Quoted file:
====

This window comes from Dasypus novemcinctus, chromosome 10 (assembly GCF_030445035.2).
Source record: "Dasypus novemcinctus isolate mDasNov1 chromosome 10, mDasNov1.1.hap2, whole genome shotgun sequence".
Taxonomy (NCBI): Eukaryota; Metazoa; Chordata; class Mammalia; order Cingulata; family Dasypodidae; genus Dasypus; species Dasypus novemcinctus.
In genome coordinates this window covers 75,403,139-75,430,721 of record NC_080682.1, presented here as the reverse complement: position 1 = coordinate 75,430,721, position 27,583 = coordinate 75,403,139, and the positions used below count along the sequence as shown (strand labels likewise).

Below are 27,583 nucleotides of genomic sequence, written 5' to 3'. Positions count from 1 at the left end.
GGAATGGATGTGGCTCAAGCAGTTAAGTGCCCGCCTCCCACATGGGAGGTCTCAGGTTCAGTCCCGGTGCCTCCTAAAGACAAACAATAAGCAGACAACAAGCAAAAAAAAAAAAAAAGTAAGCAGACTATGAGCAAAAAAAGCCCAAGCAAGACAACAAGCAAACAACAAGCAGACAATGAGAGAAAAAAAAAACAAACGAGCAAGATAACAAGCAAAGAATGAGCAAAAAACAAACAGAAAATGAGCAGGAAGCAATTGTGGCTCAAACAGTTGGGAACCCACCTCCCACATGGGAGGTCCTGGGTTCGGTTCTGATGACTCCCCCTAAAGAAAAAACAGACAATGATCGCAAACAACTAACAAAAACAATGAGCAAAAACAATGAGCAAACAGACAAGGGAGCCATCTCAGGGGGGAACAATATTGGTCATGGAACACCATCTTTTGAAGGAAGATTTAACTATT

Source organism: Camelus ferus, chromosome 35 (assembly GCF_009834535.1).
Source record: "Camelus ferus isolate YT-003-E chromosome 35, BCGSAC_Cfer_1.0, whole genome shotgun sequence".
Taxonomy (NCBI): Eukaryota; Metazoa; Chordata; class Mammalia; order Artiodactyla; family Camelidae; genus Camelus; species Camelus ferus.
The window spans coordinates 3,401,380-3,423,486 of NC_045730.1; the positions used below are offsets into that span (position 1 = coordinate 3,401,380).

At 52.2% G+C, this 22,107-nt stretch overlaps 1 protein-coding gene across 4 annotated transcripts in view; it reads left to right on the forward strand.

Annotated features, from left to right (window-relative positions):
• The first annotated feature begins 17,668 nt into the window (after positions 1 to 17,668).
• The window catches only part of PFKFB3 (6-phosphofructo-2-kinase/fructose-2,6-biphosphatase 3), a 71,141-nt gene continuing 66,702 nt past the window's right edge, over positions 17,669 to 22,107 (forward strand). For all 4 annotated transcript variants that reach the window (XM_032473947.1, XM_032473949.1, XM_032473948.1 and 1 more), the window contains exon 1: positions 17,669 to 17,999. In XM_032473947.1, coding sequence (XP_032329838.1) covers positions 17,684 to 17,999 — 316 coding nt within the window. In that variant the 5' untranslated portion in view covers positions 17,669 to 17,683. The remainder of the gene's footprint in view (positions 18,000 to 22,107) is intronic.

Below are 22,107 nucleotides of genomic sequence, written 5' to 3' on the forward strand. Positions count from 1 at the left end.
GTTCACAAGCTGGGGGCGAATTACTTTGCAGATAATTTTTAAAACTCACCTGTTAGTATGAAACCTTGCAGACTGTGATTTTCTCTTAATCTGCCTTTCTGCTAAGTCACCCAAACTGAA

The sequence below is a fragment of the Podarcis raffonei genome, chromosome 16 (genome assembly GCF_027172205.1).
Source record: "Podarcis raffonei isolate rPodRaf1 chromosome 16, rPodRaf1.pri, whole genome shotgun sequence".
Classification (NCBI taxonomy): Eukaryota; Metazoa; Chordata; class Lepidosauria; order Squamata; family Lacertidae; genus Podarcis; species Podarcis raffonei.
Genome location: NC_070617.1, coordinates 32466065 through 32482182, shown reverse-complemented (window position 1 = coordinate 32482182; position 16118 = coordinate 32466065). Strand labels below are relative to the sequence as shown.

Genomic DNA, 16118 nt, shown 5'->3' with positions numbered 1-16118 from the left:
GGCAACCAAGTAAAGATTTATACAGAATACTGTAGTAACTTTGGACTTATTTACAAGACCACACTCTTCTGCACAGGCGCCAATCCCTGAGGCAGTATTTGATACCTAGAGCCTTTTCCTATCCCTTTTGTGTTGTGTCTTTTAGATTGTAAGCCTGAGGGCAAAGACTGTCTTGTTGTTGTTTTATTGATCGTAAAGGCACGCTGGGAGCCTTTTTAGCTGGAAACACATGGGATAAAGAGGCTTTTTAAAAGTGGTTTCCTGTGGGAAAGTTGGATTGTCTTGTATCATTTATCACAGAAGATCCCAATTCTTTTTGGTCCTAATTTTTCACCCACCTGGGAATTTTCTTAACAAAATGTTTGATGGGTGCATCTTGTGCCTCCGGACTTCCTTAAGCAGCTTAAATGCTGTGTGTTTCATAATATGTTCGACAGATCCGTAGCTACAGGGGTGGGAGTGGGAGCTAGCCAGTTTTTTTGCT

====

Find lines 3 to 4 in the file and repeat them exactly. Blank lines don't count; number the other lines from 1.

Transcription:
Taxonomy (NCBI): Eukaryota; Metazoa; Chordata; class Mammalia; order Cingulata; family Dasypodidae; genus Dasypus; species Dasypus novemcinctus.
In genome coordinates this window covers 75,403,139-75,430,721 of record NC_080682.1, presented here as the reverse complement: position 1 = coordinate 75,430,721, position 27,583 = coordinate 75,403,139, and the positions used below count along the sequence as shown (strand labels likewise).